The recruitment industry has a pretty damaged reputation. You might have heard about recruitment scams where agents fish personal information or references out from candidates through fake job offer calls or emails on LinkedIn and other professional networks. In the case of some recruitment agencies (IT or other), ethics and professionalism don’t play a role. Luckily, not everyone in the industry stoops this low.

Disclaimer: We do not in any way support the practices described in this post. They are dangerous, borderline illegal and highly unethical.

While some agencies stick to ethics and professionalism in their work, others do not. This is true especially for those recruitment agencies whose employees are driven by input metrics rather than long-term goals. This ultimately drives the type of behaviour that is despised by both candidates and clients.

Examples of metrics that drive negative behaviours include: to acquire a certain number of CV’s over a certain time, or to contact a number of prospective clients, or to spend a certain amount of time calling candidates every day. Ever wonder why recruiters cold-call you all the time? This is your answer. It stems from pre-internet practices of boiler room sales.

If input numbers are what agency recruiters and sourcers are getting paid for, they often embark on the following three types of phishing: CV phishing, affiliate phishing, and phishing for clients.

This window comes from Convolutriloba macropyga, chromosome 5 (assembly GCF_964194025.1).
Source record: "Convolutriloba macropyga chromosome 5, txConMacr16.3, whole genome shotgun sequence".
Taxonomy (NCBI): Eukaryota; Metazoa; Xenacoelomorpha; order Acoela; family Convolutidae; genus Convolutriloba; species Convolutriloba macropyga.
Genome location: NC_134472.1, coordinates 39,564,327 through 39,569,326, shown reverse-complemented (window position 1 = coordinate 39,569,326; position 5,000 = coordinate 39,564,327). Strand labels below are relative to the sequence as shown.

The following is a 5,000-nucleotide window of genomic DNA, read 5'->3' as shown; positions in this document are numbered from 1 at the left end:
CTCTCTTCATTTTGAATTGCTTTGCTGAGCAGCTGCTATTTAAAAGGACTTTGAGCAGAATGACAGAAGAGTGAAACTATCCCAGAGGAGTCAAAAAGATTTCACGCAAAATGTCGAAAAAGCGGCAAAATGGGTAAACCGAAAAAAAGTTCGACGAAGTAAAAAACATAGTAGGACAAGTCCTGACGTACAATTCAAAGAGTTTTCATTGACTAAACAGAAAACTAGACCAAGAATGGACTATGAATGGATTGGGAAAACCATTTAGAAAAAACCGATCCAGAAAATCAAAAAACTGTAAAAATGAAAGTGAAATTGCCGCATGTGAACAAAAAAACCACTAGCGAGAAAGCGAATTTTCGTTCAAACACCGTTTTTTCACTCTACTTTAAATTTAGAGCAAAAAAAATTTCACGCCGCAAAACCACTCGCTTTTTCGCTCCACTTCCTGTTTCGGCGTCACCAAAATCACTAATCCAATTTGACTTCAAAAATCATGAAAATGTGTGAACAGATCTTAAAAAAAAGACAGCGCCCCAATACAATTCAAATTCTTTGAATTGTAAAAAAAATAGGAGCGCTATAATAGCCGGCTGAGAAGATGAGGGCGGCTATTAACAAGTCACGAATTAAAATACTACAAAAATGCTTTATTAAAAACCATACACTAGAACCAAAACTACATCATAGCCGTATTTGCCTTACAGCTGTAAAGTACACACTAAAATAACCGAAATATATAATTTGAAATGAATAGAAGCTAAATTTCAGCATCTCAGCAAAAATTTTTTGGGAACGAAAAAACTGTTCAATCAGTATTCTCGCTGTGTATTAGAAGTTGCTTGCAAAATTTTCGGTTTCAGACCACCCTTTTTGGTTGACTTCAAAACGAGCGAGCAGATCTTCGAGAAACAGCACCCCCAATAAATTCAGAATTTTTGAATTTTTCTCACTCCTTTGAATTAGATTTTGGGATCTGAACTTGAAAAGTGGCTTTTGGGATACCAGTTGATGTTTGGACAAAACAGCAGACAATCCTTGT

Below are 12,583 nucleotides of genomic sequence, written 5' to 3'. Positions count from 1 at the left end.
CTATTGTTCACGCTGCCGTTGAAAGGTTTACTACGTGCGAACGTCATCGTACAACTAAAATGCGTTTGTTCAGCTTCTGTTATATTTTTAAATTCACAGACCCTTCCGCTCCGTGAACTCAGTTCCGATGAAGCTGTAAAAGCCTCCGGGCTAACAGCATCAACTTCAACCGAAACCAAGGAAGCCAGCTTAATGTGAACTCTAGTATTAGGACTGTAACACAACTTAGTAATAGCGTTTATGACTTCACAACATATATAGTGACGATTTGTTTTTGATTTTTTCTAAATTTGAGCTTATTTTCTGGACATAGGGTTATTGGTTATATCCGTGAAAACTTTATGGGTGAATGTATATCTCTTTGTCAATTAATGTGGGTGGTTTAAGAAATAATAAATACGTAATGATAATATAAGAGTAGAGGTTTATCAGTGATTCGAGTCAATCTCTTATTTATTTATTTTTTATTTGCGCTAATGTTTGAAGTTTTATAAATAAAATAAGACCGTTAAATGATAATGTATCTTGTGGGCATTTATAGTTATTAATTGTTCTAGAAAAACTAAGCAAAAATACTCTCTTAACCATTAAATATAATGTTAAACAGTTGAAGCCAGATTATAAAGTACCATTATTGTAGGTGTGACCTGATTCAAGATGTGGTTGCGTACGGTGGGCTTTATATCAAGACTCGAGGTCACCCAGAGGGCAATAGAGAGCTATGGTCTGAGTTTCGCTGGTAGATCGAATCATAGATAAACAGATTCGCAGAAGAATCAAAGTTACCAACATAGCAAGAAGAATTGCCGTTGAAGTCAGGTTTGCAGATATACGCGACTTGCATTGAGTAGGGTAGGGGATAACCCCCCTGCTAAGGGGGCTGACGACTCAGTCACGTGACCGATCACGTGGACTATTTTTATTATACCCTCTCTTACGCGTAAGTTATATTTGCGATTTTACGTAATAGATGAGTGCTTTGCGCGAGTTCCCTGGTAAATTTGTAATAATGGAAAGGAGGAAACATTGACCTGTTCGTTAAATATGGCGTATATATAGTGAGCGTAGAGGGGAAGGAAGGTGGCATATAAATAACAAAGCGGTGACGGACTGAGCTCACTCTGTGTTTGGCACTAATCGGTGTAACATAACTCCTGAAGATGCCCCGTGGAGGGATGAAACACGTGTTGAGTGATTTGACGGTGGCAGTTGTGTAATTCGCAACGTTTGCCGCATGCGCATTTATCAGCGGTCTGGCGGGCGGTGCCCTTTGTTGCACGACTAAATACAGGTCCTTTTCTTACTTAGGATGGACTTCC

How is it different from phishing in a broader sense?

While what we usually call phishing involves obtaining passwords and sensitive personal information, phishing in recruitment is aimed at acquiring CV’s (which also contain personal information about candidates) or contact information of executives. Either a job ad or a job offer promise becomes a bait for the unsuspecting job seeker.

So how to recognise recruitment phishing?

CV PHISHING

“Hey! I just saw your profile, and it looks impressive. Send me your CV, and I’ll get back to you once I have a perfect role for you.”

Often, you might have an impression that they haven’t read your profile properly. Many phishers don’t even bother to personalise their message, which is why it usually looks or sounds generic.

Why are they doing it?

Such recruiters are building their CV databases. This way, they always have something to show to the existing and prospective clients. In the worst case, they are collecting resumes to sell them to a third party.

What should they do differently?

A decent recruitment professional who works ethically (and is aware of legal implications regarding data collection) would write you a personalised email, so that you know they’ve taken the time to learn about you. They will also tell you about the position they contacted you about.

They normally won’t write you unless they have a particular role in mind. Not to mention that they would care to run a spell check before clicking “Send.”

AFFILIATE RECRUITMENT PHISHING

“Hey! We have [this role] currently open. Are you maybe interested in it? Or maybe you know someone who would be a great fit for the job?”

Why are they doing it?

Usually, the role in question is quite distant from what you are doing. You might ask yourself, “So why did they contact me?”